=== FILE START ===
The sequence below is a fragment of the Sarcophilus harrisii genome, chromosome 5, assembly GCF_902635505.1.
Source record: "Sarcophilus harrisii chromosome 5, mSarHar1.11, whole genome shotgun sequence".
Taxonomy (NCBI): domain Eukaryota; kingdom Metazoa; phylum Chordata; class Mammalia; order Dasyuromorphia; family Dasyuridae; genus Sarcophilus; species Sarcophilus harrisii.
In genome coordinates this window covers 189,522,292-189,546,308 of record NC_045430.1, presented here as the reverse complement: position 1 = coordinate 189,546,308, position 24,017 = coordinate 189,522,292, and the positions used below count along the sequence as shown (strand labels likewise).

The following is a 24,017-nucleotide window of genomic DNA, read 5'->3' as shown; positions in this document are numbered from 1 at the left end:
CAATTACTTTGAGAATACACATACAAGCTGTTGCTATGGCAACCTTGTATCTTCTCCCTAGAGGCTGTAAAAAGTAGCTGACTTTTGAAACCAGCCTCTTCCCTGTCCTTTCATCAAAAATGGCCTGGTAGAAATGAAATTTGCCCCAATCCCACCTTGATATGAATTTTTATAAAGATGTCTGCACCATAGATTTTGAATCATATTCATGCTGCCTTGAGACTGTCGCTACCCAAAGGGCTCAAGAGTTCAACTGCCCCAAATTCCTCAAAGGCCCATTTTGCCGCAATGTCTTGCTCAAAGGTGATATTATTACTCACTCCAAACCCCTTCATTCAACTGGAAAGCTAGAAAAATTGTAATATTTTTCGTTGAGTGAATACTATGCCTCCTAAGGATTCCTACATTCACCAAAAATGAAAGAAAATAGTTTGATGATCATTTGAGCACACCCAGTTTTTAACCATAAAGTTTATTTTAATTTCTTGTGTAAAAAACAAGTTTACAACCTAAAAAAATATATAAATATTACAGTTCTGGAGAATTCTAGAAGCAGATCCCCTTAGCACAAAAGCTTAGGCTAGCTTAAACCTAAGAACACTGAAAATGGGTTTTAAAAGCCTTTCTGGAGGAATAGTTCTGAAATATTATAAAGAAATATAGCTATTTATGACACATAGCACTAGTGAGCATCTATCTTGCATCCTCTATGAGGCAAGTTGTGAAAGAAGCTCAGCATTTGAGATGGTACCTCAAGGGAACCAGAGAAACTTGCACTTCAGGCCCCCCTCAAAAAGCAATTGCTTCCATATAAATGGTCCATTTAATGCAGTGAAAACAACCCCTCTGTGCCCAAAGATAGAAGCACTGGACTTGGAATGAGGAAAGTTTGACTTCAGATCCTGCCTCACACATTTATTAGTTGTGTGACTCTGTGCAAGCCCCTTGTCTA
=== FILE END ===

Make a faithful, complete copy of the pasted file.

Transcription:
The sequence below is a fragment of the Sarcophilus harrisii genome, chromosome 5, assembly GCF_902635505.1.
Source record: "Sarcophilus harrisii chromosome 5, mSarHar1.11, whole genome shotgun sequence".
Taxonomy (NCBI): domain Eukaryota; kingdom Metazoa; phylum Chordata; class Mammalia; order Dasyuromorphia; family Dasyuridae; genus Sarcophilus; species Sarcophilus harrisii.
In genome coordinates this window covers 189,522,292-189,546,308 of record NC_045430.1, presented here as the reverse complement: position 1 = coordinate 189,546,308, position 24,017 = coordinate 189,522,292, and the positions used below count along the sequence as shown (strand labels likewise).

The following is a 24,017-nucleotide window of genomic DNA, read 5'->3' as shown; positions in this document are numbered from 1 at the left end:
CAATTACTTTGAGAATACACATACAAGCTGTTGCTATGGCAACCTTGTATCTTCTCCCTAGAGGCTGTAAAAAGTAGCTGACTTTTGAAACCAGCCTCTTCCCTGTCCTTTCATCAAAAATGGCCTGGTAGAAATGAAATTTGCCCCAATCCCACCTTGATATGAATTTTTATAAAGATGTCTGCACCATAGATTTTGAATCATATTCATGCTGCCTTGAGACTGTCGCTACCCAAAGGGCTCAAGAGTTCAACTGCCCCAAATTCCTCAAAGGCCCATTTTGCCGCAATGTCTTGCTCAAAGGTGATATTATTACTCACTCCAAACCCCTTCATTCAACTGGAAAGCTAGAAAAATTGTAATATTTTTCGTTGAGTGAATACTATGCCTCCTAAGGATTCCTACATTCACCAAAAATGAAAGAAAATAGTTTGATGATCATTTGAGCACACCCAGTTTTTAACCATAAAGTTTATTTTAATTTCTTGTGTAAAAAACAAGTTTACAACCTAAAAAAATATATAAATATTACAGTTCTGGAGAATTCTAGAAGCAGATCCCCTTAGCACAAAAGCTTAGGCTAGCTTAAACCTAAGAACACTGAAAATGGGTTTTAAAAGCCTTTCTGGAGGAATAGTTCTGAAATATTATAAAGAAATATAGCTATTTATGACACATAGCACTAGTGAGCATCTATCTTGCATCCTCTATGAGGCAAGTTGTGAAAGAAGCTCAGCATTTGAGATGGTACCTCAAGGGAACCAGAGAAACTTGCACTTCAGGCCCCCCTCAAAAAGCAATTGCTTCCATATAAATGGTCCATTTAATGCAGTGAAAACAACCCCTCTGTGCCCAAAGATAGAAGCACTGGACTTGGAATGAGGAAAGTTTGACTTCAGATCCTGCCTCACACATTTATTAGTTGTGTGACTCTGTGCAAGCCCCTTGTCTA